My uncomfortable brush with traffic from an A-List blog should have subsided by now (I don't actually track such things, so guessing), and I'm breathing a bit easier. There's no evidence that I've horribly offended anyone I respect, and there's been no ominous message that begins "Conover, please come see me in my office."
The experience (like so many) was instructive. It taught me that I've still got the reflexive "Look At Me!" gene. Otherwise, I would have (and perhaps should have) respectful declined Jay Rosen's offer. It taught me that my primary responses to attention are contradictory (part of me wants it, much of me does not), which means I probably have an innate tendency toward hypocrisy. I'll have to watch that carefully if I keep doing this media blogging thing.
I'm also wondering, for the first time, whether there's much point in me continuing. I don't HAVE to have a blog to comment on posts ... I just figured that if I was going to comment on this stuff, I ought to have some experience with this stuff. I've posted my big ideas on media, but they draw no interest or discussion. People are interested when I say controversial, provocative things... but you know, most of those arguments are decades old. When I jump in, I feel like I'm just picking at scabs and scratching the resulting itch.
When I started this blog, I thought it would be good to use my name and make everything as plain as I could. No clever title (my first blog, written anonymously, had the exceedingly clever title "Mysterious Erotic Technical Manual"). No hiding behind some one-name handle derived from some obscure figure from the Latin/Greek classics.
(...which, by the way, is a tradition that really should be credited to novelist Orson Scott Card, who -- and I believe this strongly -- should be credited as one of the godparents of blogging. What else is the Ender series' Peter Wiggins but a protoblogger, trying to change the world by his brilliance, posted anonymously online? Disclosure: I know Mr. Card and like him as a human being, even though I thoroughly dislike much of what he has done with his political columns).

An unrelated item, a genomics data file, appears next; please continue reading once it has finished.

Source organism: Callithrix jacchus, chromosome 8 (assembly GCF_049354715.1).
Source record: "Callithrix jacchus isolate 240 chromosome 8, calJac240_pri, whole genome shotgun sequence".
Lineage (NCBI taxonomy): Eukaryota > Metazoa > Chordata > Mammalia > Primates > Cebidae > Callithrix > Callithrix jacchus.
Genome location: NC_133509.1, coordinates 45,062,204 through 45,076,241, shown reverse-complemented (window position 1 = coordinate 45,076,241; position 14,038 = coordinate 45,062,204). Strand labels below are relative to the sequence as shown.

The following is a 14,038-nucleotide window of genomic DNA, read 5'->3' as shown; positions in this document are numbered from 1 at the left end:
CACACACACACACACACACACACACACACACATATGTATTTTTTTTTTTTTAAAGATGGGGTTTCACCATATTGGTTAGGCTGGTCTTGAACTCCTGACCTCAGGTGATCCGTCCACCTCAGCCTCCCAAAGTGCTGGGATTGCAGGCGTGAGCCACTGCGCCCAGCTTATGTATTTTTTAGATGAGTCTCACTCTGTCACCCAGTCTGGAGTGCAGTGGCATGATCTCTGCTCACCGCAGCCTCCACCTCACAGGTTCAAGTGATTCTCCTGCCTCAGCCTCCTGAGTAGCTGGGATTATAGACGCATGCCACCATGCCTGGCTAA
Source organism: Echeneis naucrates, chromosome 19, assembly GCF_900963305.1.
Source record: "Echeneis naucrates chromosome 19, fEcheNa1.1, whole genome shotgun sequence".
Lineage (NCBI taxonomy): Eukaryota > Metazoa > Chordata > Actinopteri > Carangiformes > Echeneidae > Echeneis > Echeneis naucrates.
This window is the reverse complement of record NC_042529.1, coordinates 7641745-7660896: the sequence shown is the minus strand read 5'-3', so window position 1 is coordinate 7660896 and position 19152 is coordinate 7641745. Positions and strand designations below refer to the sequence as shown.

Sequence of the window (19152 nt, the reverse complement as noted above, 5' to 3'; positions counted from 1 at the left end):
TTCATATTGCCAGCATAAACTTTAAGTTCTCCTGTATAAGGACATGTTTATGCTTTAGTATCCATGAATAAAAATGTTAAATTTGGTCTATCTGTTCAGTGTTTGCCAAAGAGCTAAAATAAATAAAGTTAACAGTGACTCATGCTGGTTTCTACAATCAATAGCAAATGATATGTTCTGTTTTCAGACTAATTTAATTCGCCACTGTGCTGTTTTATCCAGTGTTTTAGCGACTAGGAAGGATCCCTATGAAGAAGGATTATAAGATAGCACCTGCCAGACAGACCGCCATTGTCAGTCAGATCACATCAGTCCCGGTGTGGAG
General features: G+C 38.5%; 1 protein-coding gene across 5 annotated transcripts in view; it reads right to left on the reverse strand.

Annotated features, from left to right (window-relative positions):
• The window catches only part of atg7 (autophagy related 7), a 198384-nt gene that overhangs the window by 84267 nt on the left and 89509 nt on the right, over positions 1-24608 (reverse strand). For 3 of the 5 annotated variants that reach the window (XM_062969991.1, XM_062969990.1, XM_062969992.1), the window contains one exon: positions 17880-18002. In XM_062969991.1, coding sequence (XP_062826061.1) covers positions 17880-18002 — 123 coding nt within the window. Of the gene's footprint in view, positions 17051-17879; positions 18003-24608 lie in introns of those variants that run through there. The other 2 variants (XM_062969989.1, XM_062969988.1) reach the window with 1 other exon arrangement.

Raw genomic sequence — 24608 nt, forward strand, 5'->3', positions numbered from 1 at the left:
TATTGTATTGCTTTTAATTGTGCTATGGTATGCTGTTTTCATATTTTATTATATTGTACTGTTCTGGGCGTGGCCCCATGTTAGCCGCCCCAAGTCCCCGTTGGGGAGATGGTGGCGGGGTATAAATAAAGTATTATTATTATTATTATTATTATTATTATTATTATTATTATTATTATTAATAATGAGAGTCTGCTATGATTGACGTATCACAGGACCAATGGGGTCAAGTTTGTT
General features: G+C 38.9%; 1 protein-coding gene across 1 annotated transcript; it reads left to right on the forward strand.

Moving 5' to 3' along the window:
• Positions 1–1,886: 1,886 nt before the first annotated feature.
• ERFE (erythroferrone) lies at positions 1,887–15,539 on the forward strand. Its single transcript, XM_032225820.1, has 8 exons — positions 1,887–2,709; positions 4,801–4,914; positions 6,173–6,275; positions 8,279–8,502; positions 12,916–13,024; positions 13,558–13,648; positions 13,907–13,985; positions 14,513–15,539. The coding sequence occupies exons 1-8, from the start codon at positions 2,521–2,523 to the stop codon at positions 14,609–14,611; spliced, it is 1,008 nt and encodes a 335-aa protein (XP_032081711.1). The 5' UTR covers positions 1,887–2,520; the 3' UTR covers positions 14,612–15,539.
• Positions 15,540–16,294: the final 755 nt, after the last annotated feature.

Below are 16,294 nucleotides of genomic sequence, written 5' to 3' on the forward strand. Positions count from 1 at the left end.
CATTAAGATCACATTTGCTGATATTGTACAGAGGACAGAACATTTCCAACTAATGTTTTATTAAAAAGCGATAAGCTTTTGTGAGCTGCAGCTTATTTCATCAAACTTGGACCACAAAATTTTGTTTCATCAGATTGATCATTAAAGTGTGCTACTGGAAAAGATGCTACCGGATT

But I'm getting the sense that I'm taking this as far as I can, and perhaps farther than I should. My fiction writing has gone on complete hiatus since I took up a more active interest in participating in the media debates, and to be blunt about it, I'm playing this particular game with a handicap. Someone who works for a newspaper simply cannot speak as freely about the industry as someone outside it. At the beginning, I just wanted to make sure there were some working journalists in the conversation. Now I understand why there aren't more.
I really like blogging, though. No matter how things go, I don't see giving that up. And if nothing else, this experience has put me in a position to help my employer make a move into these new mediums. It looks like I'll be running our first blog (covering a three-week arts festival in May and June), and this morning I got an invitation to sit in on the group that will be talking about our future on the Web -- one of only two reporters to get a seat at the table.
But this particular blog? Maybe not.